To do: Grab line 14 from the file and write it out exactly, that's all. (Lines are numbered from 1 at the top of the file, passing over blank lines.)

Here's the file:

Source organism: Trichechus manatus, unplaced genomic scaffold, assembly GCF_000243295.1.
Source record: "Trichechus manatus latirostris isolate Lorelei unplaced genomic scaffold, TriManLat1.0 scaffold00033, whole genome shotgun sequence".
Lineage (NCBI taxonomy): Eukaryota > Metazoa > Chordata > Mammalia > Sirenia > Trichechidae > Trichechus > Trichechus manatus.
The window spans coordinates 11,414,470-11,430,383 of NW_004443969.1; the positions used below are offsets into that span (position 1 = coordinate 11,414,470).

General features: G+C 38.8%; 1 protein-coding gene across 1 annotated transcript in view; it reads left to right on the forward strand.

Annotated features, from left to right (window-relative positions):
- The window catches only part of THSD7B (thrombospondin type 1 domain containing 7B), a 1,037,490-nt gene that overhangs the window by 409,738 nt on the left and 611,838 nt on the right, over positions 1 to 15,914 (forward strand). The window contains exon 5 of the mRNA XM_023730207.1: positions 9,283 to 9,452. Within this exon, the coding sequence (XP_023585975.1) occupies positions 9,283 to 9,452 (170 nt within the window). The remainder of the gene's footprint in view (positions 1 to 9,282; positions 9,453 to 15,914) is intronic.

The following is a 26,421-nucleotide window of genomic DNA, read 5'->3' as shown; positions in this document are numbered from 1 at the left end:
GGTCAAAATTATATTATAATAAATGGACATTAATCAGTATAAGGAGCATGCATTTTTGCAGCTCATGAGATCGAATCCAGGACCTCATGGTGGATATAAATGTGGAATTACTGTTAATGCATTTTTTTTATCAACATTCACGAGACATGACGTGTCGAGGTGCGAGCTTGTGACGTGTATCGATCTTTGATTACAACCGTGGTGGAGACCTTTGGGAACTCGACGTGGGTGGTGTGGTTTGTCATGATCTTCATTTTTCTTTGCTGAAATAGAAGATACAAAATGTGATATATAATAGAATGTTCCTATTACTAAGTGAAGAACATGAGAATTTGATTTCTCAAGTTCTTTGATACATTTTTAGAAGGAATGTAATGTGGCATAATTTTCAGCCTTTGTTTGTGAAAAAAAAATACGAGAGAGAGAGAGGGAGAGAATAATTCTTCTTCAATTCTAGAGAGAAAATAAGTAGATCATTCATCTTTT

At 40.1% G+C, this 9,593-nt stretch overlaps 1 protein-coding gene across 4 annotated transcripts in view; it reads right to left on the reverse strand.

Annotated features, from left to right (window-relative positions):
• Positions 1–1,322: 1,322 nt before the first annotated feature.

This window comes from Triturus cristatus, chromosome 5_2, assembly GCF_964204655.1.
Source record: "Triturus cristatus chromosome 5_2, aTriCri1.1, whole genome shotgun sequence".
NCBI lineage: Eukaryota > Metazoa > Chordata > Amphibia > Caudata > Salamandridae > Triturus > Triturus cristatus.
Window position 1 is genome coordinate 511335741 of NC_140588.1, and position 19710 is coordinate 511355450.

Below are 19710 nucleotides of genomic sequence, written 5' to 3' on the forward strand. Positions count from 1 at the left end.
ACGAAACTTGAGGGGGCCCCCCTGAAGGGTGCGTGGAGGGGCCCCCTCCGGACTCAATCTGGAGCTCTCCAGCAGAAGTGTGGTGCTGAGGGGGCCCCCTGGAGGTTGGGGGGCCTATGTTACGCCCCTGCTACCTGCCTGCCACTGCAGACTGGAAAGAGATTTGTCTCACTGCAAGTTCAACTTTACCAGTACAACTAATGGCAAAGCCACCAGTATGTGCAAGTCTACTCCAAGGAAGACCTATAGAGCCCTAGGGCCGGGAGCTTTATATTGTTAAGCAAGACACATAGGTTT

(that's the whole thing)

Source record: "Triturus cristatus chromosome 5_2, aTriCri1.1, whole genome shotgun sequence".